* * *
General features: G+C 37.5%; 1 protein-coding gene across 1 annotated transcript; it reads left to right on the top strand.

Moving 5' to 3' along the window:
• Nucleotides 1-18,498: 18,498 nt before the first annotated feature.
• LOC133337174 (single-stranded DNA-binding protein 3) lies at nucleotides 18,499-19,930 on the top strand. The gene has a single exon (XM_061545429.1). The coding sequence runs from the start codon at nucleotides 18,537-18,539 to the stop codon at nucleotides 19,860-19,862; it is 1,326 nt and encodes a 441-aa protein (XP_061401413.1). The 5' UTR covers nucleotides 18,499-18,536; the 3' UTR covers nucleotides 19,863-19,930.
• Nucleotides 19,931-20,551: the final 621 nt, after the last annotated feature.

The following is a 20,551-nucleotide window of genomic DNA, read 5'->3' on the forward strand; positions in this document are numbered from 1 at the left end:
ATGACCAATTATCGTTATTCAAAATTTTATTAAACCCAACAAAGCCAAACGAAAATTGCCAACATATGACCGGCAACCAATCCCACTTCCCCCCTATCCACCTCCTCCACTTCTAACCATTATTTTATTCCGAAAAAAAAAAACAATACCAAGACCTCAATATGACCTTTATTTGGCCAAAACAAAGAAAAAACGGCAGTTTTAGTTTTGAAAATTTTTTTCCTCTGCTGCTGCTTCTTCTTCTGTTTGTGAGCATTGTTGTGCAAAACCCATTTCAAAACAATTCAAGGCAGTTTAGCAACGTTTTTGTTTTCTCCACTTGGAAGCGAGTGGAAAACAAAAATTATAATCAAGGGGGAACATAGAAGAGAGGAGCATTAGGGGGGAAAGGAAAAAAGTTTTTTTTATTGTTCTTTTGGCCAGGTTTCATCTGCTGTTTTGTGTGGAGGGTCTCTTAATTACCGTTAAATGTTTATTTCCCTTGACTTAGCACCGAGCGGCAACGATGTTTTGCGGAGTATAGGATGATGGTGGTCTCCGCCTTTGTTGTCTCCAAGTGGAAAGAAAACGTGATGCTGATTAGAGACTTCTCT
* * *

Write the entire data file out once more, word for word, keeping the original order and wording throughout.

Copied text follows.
General features: G+C 37.5%; 1 protein-coding gene across 1 annotated transcript; it reads left to right on the top strand.

Moving 5' to 3' along the window:
• Nucleotides 1-18,498: 18,498 nt before the first annotated feature.
• LOC133337174 (single-stranded DNA-binding protein 3) lies at nucleotides 18,499-19,930 on the top strand. The gene has a single exon (XM_061545429.1). The coding sequence runs from the start codon at nucleotides 18,537-18,539 to the stop codon at nucleotides 19,860-19,862; it is 1,326 nt and encodes a 441-aa protein (XP_061401413.1). The 5' UTR covers nucleotides 18,499-18,536; the 3' UTR covers nucleotides 19,863-19,930.
• Nucleotides 19,931-20,551: the final 621 nt, after the last annotated feature.

The following is a 20,551-nucleotide window of genomic DNA, read 5'->3' on the forward strand; positions in this document are numbered from 1 at the left end:
ATGACCAATTATCGTTATTCAAAATTTTATTAAACCCAACAAAGCCAAACGAAAATTGCCAACATATGACCGGCAACCAATCCCACTTCCCCCCTATCCACCTCCTCCACTTCTAACCATTATTTTATTCCGAAAAAAAAAAACAATACCAAGACCTCAATATGACCTTTATTTGGCCAAAACAAAGAAAAAACGGCAGTTTTAGTTTTGAAAATTTTTTTCCTCTGCTGCTGCTTCTTCTTCTGTTTGTGAGCATTGTTGTGCAAAACCCATTTCAAAACAATTCAAGGCAGTTTAGCAACGTTTTTGTTTTCTCCACTTGGAAGCGAGTGGAAAACAAAAATTATAATCAAGGGGGAACATAGAAGAGAGGAGCATTAGGGGGGAAAGGAAAAAAGTTTTTTTTATTGTTCTTTTGGCCAGGTTTCATCTGCTGTTTTGTGTGGAGGGTCTCTTAATTACCGTTAAATGTTTATTTCCCTTGACTTAGCACCGAGCGGCAACGATGTTTTGCGGAGTATAGGATGATGGTGGTCTCCGCCTTTGTTGTCTCCAAGTGGAAAGAAAACGTGATGCTGATTAGAGACTTCTCT